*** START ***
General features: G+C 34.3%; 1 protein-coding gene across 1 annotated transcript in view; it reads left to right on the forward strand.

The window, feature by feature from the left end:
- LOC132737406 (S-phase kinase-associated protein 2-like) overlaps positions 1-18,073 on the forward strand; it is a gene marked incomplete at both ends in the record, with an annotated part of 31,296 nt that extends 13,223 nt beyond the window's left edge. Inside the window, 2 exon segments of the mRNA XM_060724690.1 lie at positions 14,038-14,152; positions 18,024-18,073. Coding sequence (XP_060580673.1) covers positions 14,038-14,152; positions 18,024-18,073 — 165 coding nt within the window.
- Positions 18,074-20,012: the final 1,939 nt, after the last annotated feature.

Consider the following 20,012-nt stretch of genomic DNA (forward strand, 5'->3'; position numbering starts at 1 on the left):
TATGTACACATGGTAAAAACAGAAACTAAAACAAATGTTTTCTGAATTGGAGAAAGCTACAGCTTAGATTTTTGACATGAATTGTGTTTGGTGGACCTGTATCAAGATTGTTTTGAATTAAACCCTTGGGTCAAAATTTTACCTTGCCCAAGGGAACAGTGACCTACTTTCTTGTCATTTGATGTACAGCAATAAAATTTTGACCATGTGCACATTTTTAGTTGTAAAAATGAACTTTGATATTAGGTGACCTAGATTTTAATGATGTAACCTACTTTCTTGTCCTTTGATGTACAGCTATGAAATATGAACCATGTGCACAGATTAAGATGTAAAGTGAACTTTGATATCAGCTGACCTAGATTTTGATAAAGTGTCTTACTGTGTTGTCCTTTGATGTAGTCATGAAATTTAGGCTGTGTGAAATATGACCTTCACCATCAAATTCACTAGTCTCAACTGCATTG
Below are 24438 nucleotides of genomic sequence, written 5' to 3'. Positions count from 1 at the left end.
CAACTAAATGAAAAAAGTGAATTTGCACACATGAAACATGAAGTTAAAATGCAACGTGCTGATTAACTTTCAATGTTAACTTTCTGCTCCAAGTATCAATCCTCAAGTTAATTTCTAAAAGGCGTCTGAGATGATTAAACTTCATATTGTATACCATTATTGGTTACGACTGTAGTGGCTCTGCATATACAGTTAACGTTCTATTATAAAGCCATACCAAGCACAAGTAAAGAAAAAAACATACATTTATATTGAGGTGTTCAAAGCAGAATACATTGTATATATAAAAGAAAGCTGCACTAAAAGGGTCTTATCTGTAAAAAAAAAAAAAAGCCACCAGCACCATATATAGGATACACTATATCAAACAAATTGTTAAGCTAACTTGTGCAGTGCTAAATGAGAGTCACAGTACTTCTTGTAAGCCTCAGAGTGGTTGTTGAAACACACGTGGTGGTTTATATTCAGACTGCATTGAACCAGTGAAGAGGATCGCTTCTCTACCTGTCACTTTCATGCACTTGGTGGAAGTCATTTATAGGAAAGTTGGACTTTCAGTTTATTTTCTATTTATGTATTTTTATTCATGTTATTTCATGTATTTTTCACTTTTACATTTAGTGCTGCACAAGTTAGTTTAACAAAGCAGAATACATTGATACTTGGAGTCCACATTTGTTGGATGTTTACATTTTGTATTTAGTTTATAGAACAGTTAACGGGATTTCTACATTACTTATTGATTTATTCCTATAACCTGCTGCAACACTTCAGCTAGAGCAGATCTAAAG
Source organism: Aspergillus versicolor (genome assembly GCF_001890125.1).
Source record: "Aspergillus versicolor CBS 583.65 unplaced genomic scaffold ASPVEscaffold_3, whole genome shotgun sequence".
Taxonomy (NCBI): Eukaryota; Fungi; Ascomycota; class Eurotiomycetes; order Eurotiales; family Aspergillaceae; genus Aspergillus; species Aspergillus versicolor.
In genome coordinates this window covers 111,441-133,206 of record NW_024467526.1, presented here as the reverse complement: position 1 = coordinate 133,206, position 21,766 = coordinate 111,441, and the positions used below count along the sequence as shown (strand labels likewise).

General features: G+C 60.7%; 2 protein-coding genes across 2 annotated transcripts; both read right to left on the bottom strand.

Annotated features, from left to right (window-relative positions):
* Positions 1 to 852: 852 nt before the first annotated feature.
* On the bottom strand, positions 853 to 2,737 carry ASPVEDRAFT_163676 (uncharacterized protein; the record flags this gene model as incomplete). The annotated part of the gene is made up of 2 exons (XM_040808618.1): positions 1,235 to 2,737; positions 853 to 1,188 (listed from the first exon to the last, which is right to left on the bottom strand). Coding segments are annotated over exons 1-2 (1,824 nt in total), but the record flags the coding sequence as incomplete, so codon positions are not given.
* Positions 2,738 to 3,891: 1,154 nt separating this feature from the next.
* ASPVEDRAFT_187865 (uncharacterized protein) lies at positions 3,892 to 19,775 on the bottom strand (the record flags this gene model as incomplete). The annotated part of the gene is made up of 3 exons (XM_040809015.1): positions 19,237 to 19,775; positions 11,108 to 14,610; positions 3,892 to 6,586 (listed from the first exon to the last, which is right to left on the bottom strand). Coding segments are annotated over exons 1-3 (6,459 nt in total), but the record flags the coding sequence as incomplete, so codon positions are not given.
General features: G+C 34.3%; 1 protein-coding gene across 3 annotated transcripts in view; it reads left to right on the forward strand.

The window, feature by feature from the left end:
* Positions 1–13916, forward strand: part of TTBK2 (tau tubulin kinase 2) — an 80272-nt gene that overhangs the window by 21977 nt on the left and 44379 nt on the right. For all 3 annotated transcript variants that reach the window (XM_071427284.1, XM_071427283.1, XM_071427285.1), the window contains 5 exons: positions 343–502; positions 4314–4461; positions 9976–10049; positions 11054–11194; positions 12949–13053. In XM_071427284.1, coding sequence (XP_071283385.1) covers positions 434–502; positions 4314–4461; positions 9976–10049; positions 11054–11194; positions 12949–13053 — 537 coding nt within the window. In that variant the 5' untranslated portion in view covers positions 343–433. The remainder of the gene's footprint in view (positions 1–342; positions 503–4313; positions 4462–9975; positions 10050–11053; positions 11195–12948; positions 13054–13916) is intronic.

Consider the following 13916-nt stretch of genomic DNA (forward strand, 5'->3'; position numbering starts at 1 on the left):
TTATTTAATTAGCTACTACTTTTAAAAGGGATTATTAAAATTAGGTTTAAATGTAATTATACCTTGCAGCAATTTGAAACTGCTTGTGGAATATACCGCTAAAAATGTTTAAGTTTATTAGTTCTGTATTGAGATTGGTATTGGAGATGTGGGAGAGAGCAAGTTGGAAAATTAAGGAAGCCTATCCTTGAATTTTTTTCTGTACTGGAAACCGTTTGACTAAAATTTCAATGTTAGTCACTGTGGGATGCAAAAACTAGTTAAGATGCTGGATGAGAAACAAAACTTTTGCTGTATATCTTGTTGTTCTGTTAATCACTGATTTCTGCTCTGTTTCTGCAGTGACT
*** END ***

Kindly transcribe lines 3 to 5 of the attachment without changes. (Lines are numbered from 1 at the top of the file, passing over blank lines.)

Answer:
- LOC132737406 (S-phase kinase-associated protein 2-like) overlaps positions 1-18,073 on the forward strand; it is a gene marked incomplete at both ends in the record, with an annotated part of 31,296 nt that extends 13,223 nt beyond the window's left edge. Inside the window, 2 exon segments of the mRNA XM_060724690.1 lie at positions 14,038-14,152; positions 18,024-18,073. Coding sequence (XP_060580673.1) covers positions 14,038-14,152; positions 18,024-18,073 — 165 coding nt within the window.
- Positions 18,074-20,012: the final 1,939 nt, after the last annotated feature.

Consider the following 20,012-nt stretch of genomic DNA (forward strand, 5'->3'; position numbering starts at 1 on the left):